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Mark Bello
Mark Bello
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Could You Forgive Negligence?

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The families of a Vermont couple, Jason Timmons and Amanda Murphy, killed when a former Fortune 500 executive crashed his pickup truck into their SUV on a New Hampshire highway have settled wrongful death lawsuits related to the crash.

After the December 7, 2013 accident, Robert Dellinger told police he had argued with his wife over medication he was taking for depression and was driving around when he decided to commit suicide. He drove his pickup across an Interstate 89 median at more than 100 mph and into an oncoming car. His truck became airborne and sheared off the top of the couple’s car, killing them instantly. Their unborn child also did not survive. Dellinger was hospitalized for minor injuries, but was arrested after his discharge.

In February 2015, the 54-year-old pleaded guilty to negligent homicide for the deaths of the couple and to assault for the death of the fetus. The Valley News of West Lebanon reported that relatives of Murphy and Timmons tore into Dellinger during the first of the two-day sentencing hearing.

“I have been robbed and violated. I will never see or touch my child ever again,” the newspaper quoted Timmons’ mother, Debbie Blanchard, as saying. “How could you be so heartless? You still have a family; you have taken mine from me.”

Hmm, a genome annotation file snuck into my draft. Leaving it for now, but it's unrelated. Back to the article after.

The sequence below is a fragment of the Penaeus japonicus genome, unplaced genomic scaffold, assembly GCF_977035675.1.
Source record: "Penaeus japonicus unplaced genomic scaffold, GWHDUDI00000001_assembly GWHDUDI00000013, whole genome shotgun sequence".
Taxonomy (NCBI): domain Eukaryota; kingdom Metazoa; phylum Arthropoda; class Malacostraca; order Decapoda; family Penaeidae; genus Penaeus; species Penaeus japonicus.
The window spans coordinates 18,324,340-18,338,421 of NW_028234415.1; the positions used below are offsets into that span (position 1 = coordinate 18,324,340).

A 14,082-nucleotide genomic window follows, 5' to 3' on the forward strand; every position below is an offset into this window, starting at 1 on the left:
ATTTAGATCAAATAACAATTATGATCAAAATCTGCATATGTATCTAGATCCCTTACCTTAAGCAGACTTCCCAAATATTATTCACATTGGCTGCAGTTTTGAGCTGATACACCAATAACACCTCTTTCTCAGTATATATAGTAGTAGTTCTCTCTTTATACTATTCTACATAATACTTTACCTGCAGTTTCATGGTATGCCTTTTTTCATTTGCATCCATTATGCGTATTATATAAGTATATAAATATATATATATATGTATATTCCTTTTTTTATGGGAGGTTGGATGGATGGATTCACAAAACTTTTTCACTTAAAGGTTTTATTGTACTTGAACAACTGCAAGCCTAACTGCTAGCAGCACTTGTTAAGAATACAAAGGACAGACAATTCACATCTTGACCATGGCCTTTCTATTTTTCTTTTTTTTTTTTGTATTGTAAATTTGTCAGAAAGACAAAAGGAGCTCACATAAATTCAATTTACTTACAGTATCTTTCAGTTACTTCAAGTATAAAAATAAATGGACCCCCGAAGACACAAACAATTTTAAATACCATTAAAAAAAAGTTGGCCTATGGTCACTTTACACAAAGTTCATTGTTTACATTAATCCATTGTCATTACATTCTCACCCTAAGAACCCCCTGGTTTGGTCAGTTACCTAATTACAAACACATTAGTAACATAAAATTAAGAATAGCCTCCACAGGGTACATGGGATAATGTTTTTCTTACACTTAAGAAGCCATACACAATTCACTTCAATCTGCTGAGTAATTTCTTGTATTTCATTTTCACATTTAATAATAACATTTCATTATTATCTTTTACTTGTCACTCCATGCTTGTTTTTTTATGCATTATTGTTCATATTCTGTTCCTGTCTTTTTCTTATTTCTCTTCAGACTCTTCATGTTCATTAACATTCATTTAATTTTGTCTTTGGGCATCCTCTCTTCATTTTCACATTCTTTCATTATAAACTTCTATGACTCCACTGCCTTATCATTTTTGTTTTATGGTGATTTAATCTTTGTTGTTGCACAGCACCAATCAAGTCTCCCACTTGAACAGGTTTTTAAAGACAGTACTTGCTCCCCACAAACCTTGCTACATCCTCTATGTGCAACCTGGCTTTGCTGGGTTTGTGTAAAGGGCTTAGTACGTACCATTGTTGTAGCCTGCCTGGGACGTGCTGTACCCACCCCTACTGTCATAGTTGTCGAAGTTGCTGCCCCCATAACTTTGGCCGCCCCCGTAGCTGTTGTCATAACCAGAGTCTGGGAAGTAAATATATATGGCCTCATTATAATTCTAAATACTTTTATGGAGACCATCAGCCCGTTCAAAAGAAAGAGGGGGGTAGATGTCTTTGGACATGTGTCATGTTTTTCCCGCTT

The newspaper reported that Dellinger appeared to be deeply remorseful when he said:

“You have my deepest, most heartfelt apology, condolences and remorse for your loss. I am so sorry,” said the 54-year-old Dellinger through sobs. “My guilt and remorse will be with me forever. I ask for your forgiveness, and I pray for your healing.”

On February 20, the day after Dellinger’s guilty plea, Murphy’s estate sued him on five counts, asserting Dellinger was responsible for the deaths of Murphy and the child she was carrying. The suit sought standard compensatory damages, as well as enhanced damages for Dellinger’s “wanton, reckless and grossly negligent” conduct. The Timmons’ estate filed its own suit against Dellinger, seeking standard and enhanced damages. The parties recently settled for an undisclosed amount, but lawyers have until May 31 to finalize documents.

Dellinger was senior vice president and chief financial officer at PPG Industries Inc. before he accepted a $1 million payout upon his resignation in 2011 because of health issues. He also held positions at General Electric, Sprint and Delphi.

While thinking – “how does one make sense of this type of tragedy, I could not help but think back to May 3, 2005 when Tom Wellinger was driving while intoxicated, causing the death of Judith Weinstein and her two young sons, Sam and Alex. I don’t know if it was the similarity in the names of the negligent drivers – Dellinger versus Wellinger, their remorse and plea for forgiveness, or both.

I asked this question almost four years to this day – Could you forgive someone for intentional acts that result in deadly consequences? To ask Mr. Weinstein’s question to Mr. Wellinger – Could you forgive yourself if your negligent actions took the life of someone else?

Mark Bello is the CEO and General Counsel of Lawsuit Financial Corporation, a pro-justice lawsuit funding company.